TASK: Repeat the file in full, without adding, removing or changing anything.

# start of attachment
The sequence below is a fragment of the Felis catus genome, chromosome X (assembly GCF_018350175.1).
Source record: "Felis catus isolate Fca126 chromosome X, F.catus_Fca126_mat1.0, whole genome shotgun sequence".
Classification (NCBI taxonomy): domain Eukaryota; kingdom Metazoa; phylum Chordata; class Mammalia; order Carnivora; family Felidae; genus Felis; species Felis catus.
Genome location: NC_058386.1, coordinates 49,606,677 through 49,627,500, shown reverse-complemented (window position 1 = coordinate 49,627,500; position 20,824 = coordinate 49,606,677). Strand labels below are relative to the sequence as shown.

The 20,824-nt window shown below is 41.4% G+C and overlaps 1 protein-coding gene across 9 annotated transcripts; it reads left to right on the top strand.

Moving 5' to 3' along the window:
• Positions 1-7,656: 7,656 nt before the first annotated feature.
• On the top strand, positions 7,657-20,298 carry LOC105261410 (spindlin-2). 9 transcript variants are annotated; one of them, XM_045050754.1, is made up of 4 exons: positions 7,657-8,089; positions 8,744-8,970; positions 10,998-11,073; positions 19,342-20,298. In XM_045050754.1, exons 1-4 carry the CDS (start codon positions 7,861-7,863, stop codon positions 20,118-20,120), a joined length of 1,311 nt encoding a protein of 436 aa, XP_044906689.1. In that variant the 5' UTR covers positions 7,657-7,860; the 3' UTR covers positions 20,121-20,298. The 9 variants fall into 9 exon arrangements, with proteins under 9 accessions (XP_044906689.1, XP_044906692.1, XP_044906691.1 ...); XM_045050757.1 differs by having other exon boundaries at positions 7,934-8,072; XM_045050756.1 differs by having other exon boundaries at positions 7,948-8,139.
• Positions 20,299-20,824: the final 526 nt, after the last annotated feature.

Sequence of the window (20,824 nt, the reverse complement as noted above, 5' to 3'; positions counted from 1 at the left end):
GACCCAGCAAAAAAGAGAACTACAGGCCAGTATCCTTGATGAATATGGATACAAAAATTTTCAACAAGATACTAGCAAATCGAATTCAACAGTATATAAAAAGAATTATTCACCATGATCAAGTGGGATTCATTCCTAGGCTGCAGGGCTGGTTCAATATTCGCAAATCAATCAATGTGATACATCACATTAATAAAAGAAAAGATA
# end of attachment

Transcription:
The sequence below is a fragment of the Felis catus genome, chromosome X (assembly GCF_018350175.1).
Source record: "Felis catus isolate Fca126 chromosome X, F.catus_Fca126_mat1.0, whole genome shotgun sequence".
Classification (NCBI taxonomy): domain Eukaryota; kingdom Metazoa; phylum Chordata; class Mammalia; order Carnivora; family Felidae; genus Felis; species Felis catus.
Genome location: NC_058386.1, coordinates 49,606,677 through 49,627,500, shown reverse-complemented (window position 1 = coordinate 49,627,500; position 20,824 = coordinate 49,606,677). Strand labels below are relative to the sequence as shown.

The 20,824-nt window shown below is 41.4% G+C and overlaps 1 protein-coding gene across 9 annotated transcripts; it reads left to right on the top strand.

Moving 5' to 3' along the window:
• Positions 1-7,656: 7,656 nt before the first annotated feature.
• On the top strand, positions 7,657-20,298 carry LOC105261410 (spindlin-2). 9 transcript variants are annotated; one of them, XM_045050754.1, is made up of 4 exons: positions 7,657-8,089; positions 8,744-8,970; positions 10,998-11,073; positions 19,342-20,298. In XM_045050754.1, exons 1-4 carry the CDS (start codon positions 7,861-7,863, stop codon positions 20,118-20,120), a joined length of 1,311 nt encoding a protein of 436 aa, XP_044906689.1. In that variant the 5' UTR covers positions 7,657-7,860; the 3' UTR covers positions 20,121-20,298. The 9 variants fall into 9 exon arrangements, with proteins under 9 accessions (XP_044906689.1, XP_044906692.1, XP_044906691.1 ...); XM_045050757.1 differs by having other exon boundaries at positions 7,934-8,072; XM_045050756.1 differs by having other exon boundaries at positions 7,948-8,139.
• Positions 20,299-20,824: the final 526 nt, after the last annotated feature.

Sequence of the window (20,824 nt, the reverse complement as noted above, 5' to 3'; positions counted from 1 at the left end):
GACCCAGCAAAAAAGAGAACTACAGGCCAGTATCCTTGATGAATATGGATACAAAAATTTTCAACAAGATACTAGCAAATCGAATTCAACAGTATATAAAAAGAATTATTCACCATGATCAAGTGGGATTCATTCCTAGGCTGCAGGGCTGGTTCAATATTCGCAAATCAATCAATGTGATACATCACATTAATAAAAGAAAAGATA